Belarus 2012

Minsk – 27th August until 4th September 2012

The group in Minsk

At the end of the summer of 2012; the Swift, along with youth organisations from three other countries (Italy, Armenia, and Poland) sent their respective representatives to exchange their cultural ideas and beliefs through the rich mediums of sport, food, and drink conversation, hosted by the Belarusians in the beautiful city of Minsk.

The group left the Swift for Heathrow at 2am, where we were booked on two separate flights. The competent group travelled via Warsaw and arrived on time with no drama or fuss (with the exception of Ola, who forgot her suitcase and experienced her first bit of Belarusian culture filling in a lost luggage form at Minsk airport). Meanwhile Ese and Grace decided to miss their connecting flight and complete a whirlwind tour of Europe, visiting Vienna, making an unscheduled stop in Prague, before finally making it to Minsk four hours late.

After arriving at our accommodation at Hostel Traveller (owned by the lovely Ksenia who joined our group for several of the activities), the group quickly set about making new friends and exchanging cultures through the fine art of party games, including the brilliant ‘Rabbit’ game introduced by the Polish, which resulted in an intimate moment between Simeon and Gemma.

Breaking the ice with the spoon game on the first night at the hostel

After the Italians reinforced a stereotype by arriving a day late, the programme began in earnest with each group leading a session of games they brought from their own country. These included ‘Spaghetti People’ from Armenia; an Italian version of dodge ball which encouraged plenty of malice; the Polish ‘KGB is watching you’; the bouncing ball game from locals; and of course British Bulldog, during which no injuries occurred to anyone important.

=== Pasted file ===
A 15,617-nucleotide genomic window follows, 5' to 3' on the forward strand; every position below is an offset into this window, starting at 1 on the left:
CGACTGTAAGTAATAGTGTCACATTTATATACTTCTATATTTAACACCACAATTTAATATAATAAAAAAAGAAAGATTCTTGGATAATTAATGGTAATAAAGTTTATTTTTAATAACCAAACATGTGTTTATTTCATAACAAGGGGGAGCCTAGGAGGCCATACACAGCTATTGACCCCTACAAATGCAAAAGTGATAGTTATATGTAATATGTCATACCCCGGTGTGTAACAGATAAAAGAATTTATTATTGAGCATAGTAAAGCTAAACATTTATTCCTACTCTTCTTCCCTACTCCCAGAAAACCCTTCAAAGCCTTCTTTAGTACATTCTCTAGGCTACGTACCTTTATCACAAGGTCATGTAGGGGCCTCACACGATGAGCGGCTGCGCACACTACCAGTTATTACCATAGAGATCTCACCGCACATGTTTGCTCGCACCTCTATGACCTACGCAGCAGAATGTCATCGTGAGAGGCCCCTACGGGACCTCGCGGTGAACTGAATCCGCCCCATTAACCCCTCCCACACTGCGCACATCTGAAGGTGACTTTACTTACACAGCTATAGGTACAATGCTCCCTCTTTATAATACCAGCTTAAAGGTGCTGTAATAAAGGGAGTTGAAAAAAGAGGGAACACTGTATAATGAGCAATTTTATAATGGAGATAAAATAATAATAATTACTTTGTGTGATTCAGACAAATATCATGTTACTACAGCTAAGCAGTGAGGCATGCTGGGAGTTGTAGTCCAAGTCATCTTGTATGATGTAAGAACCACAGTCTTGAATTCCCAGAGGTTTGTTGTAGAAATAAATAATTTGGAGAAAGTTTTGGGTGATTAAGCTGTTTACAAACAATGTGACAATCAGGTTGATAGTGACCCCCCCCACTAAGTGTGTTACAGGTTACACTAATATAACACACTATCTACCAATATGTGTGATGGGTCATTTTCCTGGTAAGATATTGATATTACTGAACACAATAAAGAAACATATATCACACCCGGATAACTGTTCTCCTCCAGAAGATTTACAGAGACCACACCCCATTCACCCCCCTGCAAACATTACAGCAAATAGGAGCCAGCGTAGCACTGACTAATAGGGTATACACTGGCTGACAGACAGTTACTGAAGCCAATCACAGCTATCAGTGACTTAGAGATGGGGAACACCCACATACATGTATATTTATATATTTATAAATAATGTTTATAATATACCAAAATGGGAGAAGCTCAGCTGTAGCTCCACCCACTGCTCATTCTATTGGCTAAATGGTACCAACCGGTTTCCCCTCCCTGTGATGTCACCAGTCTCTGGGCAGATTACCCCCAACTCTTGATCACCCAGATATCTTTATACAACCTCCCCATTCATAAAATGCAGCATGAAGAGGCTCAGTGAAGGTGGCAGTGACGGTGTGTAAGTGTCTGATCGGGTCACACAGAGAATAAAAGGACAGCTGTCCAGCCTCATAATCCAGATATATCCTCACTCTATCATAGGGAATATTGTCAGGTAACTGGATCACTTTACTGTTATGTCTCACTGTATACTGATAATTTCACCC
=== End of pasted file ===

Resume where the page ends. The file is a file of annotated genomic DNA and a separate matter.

An Armenian game becomes painful for AmahlekeAn Armenian game called ‘Legs Titanic’ gets painful for Amahleke

The project included a visit to Mir castle, around an hour’s drive outside Minsk. The journey provided an excellent opportunity to exchange national songs, with each and every nation present singing something which may or may not have been polite. Particularly memorable was ‘Bella Ciao’ from the Italians, ‘Bubbles Forever’ from the Brits, and the national anthems of Poland, Armenia, and Slovenia. The castle was alright too.

Simeon exchanges culture with Sasha
Simeon exchanges some culture with his Belarusian counterpart Sasha

An intercultural night around halfway through the trip gave each group the chance to show off the best their country had to offer. Everyone indulged in Italian pasta, Armenian bread and dried-seed-things, and Polish sausage. The British tea was mostly ignored in favour of the best reasonably priced Vodka, Scotch, and Rum that Europe has to offer.

Polish spread at the intercultural nightThe Polish spread at the intercultural night

The intercultural night - post drinks!
At the intercultural night

During the free time available at the hostel, Amma put some of it to good use by learning to write Belarusian. Not one to be selfish she put her knowledge to good use by creating, with the help of Ese, an instructional video for the rest of us.

Our Belarusian host, Petre, happened to be a singer, so the group travelled down to a bar in Minsk, where a mini-concert was laid on, and goodbyes said to the Armenians who had to catch a flight a day early. The following day was the last, and after spending the day at Gorky Park in central Minsk completing the last of the sporting sessions and handing out some definitely-not-associated-with-the-Olympics-in-case-we-get-sued medals (kindly provided by Newham Council) to all the participants, the only thing left to do was return to the hostel and throw a party.

Meet the British contingent
(In reading order: Amahleke; Amma; Andan; Ese; Gemma; Grace; Ola; Paul; Simeon; Simon)

AmahlekeAmmaAndanEseGemmaGraceOlaPaulSimeonSimon

Acknowledgements

This project was made possible by the work of Innovative Social and Community Action (ISCA) and the Swift Centre, and funding from the EU Youth in Action programme through the British Council.

The Swift LogoISCA LogoFunded by the EU Youth in Action programmeA project funded by the British Council

Comments are closed.